Stop telling me my kanji is incorrect!
I really really can't believe I'm the only person who feels like they're banging their head against a brick wall trying to learn Japanese with Duolingo when it keeps telling me my answers are WRONG because I'm using Kanji instead of Kana. ごはんをください is somehow right but ご飯をください is wrong?? They're EXACTLY THE SAME and in fact 99% of the time you'd see it as the latter not the former. Further, computers are perfectly capable of automatically converting one to the other so why does duolingo keep telling me my answers are wrong?
I've really lost all enjoyment from using Duolingo because of this (and similar problems).
I submitted so many 'this answer should be accepted's when I went through the tree. Believe it or not it's better than it was... Really atm the listening exercises are the ones that are still the absolute worst because you can't submit corrections.
I reckon every day I use duolingo I submit at least 10. Some of them are possibly wrong, but I'm completely sure about the others. I never had that problem with German or Spanish.
The issue of creating a Japanese tree like this is that there are more Japanese translations to a specific sentence than Chinese and Korean translations, though Chinese-for-English tree have the same amount of similar issues as Japanese trees.
As few dedicated Japanese learners here commented, the Japanese tree still needs improvement and flexibility over time. Even if you believe your sentence is incorrect, that would not mean it's absolutely incorrect. I have also created sentences in my own to become less fixated to given sentences; yet, I know the type of translations that are acceptable instead of following what the tree expects.
To be clear to anyone who might just glance at that page and come away with the wrong idea:
I did a run-through of all 185 lessons (all 40 skills) in the Japanese tree. I recorded all the Japanese sentences I typed and tracked whether Duo accepted them or not. After completing this run-through, I gathered all my accepted sentences together and made it list all the unique kanji within that bunch of text. This is where that list of those 300 kanji came from.
What I'm trying to say is, the contributors may add 私 as an alternative way of writing わたし in the acceptable answers of one sentence, but it only applies to that one particular sentence. Any other sentence containing わたし still won't accept this kanji until a contributor manually adds it as an acceptable answer to that sentence too. Just because there are 300 kanji in my list, this does not mean those kanji are therefore accepted in every sentence where they should be.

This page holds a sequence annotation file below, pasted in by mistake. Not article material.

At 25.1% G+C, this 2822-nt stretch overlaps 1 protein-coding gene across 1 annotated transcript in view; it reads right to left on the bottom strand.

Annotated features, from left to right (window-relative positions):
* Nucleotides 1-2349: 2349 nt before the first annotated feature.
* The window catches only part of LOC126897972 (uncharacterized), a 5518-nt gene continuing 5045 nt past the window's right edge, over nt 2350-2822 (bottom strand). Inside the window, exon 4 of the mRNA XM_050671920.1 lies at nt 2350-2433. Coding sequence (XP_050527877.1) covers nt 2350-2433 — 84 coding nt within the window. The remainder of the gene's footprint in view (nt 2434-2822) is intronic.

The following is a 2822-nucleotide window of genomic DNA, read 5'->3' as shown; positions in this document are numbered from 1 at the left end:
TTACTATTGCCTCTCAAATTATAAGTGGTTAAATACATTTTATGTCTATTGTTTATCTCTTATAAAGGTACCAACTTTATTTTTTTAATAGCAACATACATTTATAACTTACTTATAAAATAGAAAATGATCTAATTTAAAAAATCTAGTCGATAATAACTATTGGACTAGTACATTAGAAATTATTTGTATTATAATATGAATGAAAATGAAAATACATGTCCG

(Also, it was 14 months ago that I made that list. Back then the course was still in beta, listening exercises didn't even exist, the course actually wasn't supposed to be accessible on web at that date, and thus there weren't even meant to be any exercises for typing in Japanese! So it would be very interesting now to do this same experiment again, to see how much things have changed in these 14 months.) ^^
I submit a lot, too. It seems like a lot of kanji aren't recognized, which is a shame, because I'd love to practice reading kanji as well...
Yea, I was actually going to submit one when I found this. I am really enjoying Duolingo, but Japanese learning is why I'm hear, and I just now got to the greetings, and noticed that the Kanji had wrong pronunciation. At first I thought maybe it was a modifier but after staring at it I looked up the Kanji character, the sound is proper, but they had the wrong hiragana. Its like they combined the KUN and the ON readings to have the ON pronunciation yet with the KUN reading characters.
Again I still can be miss understanding something, but now I have doubts, and wonder if I will learn improper speaking or reading on fundamentals.
I even noticed some of the だくてん is improper. Like づ all of these have the same sound as ず, even when written, but in all other classes and other sources I have used say it should be "dzu" and not "zu".
May have to find a new platform, with issues like these, because unless I guess the platform, how do I know if it is correct.
↑ I think Duolingo is using Hepburn romanisation. づ is written as zu in Hepburn and Nippon-shiki romanisation, and written as du in Kunrei-shiki romanisation (which is the one Japanese children are taught in school).
↑ Have a look at the Hiragana table on this page. If you look for づ and ず, you'll notice both have the same pronunciation spelling in IPA (International Phonetic Alphabet). It says [(d)zɯ] for both づ and ず.